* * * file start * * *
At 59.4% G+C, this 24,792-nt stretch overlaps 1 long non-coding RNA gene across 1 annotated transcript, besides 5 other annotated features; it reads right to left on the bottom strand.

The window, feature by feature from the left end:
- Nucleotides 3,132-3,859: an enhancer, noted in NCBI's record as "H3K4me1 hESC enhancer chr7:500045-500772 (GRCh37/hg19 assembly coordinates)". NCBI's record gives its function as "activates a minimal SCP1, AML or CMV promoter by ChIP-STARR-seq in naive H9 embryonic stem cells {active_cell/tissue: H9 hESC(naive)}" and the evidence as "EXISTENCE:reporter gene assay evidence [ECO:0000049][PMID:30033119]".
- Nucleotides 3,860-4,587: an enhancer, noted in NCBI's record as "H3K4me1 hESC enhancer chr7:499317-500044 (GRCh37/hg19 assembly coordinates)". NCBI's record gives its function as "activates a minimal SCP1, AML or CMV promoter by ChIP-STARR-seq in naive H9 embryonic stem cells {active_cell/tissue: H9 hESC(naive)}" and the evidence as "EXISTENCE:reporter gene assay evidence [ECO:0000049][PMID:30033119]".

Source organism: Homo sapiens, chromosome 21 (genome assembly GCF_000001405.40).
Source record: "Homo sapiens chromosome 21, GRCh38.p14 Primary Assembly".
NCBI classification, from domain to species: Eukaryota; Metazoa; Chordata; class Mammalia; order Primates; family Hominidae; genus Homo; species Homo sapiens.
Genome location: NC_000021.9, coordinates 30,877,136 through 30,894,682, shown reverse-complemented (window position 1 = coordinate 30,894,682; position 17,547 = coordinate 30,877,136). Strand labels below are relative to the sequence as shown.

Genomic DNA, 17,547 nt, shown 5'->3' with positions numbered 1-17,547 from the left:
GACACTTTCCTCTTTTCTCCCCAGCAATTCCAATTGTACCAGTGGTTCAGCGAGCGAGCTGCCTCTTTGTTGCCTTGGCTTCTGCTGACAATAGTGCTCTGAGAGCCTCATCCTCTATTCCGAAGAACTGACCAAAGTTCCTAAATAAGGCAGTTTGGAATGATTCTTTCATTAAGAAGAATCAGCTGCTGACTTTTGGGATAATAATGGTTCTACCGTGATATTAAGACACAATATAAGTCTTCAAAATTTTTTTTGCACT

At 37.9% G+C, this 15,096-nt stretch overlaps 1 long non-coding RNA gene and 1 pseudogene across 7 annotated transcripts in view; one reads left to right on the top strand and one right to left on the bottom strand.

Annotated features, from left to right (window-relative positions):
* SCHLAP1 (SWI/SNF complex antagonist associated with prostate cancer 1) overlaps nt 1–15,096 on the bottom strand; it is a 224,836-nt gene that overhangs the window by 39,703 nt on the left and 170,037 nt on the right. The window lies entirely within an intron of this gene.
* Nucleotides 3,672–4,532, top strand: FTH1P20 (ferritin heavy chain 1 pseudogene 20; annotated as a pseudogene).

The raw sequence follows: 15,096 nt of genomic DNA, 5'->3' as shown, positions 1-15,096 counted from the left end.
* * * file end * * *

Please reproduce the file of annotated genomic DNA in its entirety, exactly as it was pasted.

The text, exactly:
At 59.4% G+C, this 24,792-nt stretch overlaps 1 long non-coding RNA gene across 1 annotated transcript, besides 5 other annotated features; it reads right to left on the bottom strand.

The window, feature by feature from the left end:
- Nucleotides 3,132-3,859: an enhancer, noted in NCBI's record as "H3K4me1 hESC enhancer chr7:500045-500772 (GRCh37/hg19 assembly coordinates)". NCBI's record gives its function as "activates a minimal SCP1, AML or CMV promoter by ChIP-STARR-seq in naive H9 embryonic stem cells {active_cell/tissue: H9 hESC(naive)}" and the evidence as "EXISTENCE:reporter gene assay evidence [ECO:0000049][PMID:30033119]".
- Nucleotides 3,860-4,587: an enhancer, noted in NCBI's record as "H3K4me1 hESC enhancer chr7:499317-500044 (GRCh37/hg19 assembly coordinates)". NCBI's record gives its function as "activates a minimal SCP1, AML or CMV promoter by ChIP-STARR-seq in naive H9 embryonic stem cells {active_cell/tissue: H9 hESC(naive)}" and the evidence as "EXISTENCE:reporter gene assay evidence [ECO:0000049][PMID:30033119]".

Source organism: Homo sapiens, chromosome 21 (genome assembly GCF_000001405.40).
Source record: "Homo sapiens chromosome 21, GRCh38.p14 Primary Assembly".
NCBI classification, from domain to species: Eukaryota; Metazoa; Chordata; class Mammalia; order Primates; family Hominidae; genus Homo; species Homo sapiens.
Genome location: NC_000021.9, coordinates 30,877,136 through 30,894,682, shown reverse-complemented (window position 1 = coordinate 30,894,682; position 17,547 = coordinate 30,877,136). Strand labels below are relative to the sequence as shown.

Genomic DNA, 17,547 nt, shown 5'->3' with positions numbered 1-17,547 from the left:
GACACTTTCCTCTTTTCTCCCCAGCAATTCCAATTGTACCAGTGGTTCAGCGAGCGAGCTGCCTCTTTGTTGCCTTGGCTTCTGCTGACAATAGTGCTCTGAGAGCCTCATCCTCTATTCCGAAGAACTGACCAAAGTTCCTAAATAAGGCAGTTTGGAATGATTCTTTCATTAAGAAGAATCAGCTGCTGACTTTTGGGATAATAATGGTTCTACCGTGATATTAAGACACAATATAAGTCTTCAAAATTTTTTTTGCACT

At 37.9% G+C, this 15,096-nt stretch overlaps 1 long non-coding RNA gene and 1 pseudogene across 7 annotated transcripts in view; one reads left to right on the top strand and one right to left on the bottom strand.

Annotated features, from left to right (window-relative positions):
* SCHLAP1 (SWI/SNF complex antagonist associated with prostate cancer 1) overlaps nt 1–15,096 on the bottom strand; it is a 224,836-nt gene that overhangs the window by 39,703 nt on the left and 170,037 nt on the right. The window lies entirely within an intron of this gene.
* Nucleotides 3,672–4,532, top strand: FTH1P20 (ferritin heavy chain 1 pseudogene 20; annotated as a pseudogene).

The raw sequence follows: 15,096 nt of genomic DNA, 5'->3' as shown, positions 1-15,096 counted from the left end.